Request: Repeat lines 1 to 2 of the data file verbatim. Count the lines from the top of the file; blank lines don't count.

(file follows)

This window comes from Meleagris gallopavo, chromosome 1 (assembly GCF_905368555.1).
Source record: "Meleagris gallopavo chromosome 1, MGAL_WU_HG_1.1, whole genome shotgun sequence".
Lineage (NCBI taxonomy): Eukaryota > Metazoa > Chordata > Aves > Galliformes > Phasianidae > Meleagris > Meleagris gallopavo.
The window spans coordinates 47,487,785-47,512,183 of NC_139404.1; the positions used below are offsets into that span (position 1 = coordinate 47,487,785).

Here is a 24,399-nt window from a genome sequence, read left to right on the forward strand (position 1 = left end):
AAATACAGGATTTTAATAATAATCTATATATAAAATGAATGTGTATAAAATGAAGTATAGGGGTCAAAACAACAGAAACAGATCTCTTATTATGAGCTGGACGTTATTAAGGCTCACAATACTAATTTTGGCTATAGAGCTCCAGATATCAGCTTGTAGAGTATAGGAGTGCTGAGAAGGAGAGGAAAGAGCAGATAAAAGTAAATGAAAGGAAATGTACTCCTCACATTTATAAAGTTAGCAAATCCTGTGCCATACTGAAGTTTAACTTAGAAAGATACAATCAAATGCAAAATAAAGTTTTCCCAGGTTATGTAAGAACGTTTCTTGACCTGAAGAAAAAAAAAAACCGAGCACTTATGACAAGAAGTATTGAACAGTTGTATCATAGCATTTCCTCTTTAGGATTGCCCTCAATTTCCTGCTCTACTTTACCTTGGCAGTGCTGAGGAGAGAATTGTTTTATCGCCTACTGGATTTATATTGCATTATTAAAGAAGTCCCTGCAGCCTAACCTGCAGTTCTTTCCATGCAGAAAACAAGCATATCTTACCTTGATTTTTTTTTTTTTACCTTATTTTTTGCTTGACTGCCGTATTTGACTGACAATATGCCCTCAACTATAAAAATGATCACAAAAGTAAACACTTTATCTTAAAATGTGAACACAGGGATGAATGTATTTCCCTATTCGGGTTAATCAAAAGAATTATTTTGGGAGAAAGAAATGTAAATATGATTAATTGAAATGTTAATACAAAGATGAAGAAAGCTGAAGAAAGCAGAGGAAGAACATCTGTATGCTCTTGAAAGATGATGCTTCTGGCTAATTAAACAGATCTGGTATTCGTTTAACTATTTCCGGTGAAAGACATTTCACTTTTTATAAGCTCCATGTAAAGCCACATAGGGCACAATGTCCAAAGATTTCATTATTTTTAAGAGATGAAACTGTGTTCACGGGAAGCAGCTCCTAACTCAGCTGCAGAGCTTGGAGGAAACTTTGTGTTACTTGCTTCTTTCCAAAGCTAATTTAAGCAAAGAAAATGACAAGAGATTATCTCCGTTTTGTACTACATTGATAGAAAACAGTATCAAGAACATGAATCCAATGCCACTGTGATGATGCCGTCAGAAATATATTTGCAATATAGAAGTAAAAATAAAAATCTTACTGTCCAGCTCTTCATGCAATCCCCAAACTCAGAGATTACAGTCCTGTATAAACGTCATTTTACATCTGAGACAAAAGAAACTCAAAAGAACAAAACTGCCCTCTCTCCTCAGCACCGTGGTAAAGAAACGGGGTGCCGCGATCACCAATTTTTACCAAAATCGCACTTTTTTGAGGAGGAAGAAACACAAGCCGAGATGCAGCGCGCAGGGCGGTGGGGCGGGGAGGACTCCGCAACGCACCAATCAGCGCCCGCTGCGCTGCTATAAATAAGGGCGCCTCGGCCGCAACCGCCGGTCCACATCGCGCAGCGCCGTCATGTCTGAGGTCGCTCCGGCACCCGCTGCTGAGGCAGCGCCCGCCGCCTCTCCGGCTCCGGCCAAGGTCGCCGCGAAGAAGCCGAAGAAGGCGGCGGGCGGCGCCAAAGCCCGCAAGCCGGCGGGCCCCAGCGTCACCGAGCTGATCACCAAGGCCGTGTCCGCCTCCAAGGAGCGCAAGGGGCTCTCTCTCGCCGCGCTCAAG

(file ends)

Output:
This window comes from Meleagris gallopavo, chromosome 1 (assembly GCF_905368555.1).
Source record: "Meleagris gallopavo chromosome 1, MGAL_WU_HG_1.1, whole genome shotgun sequence".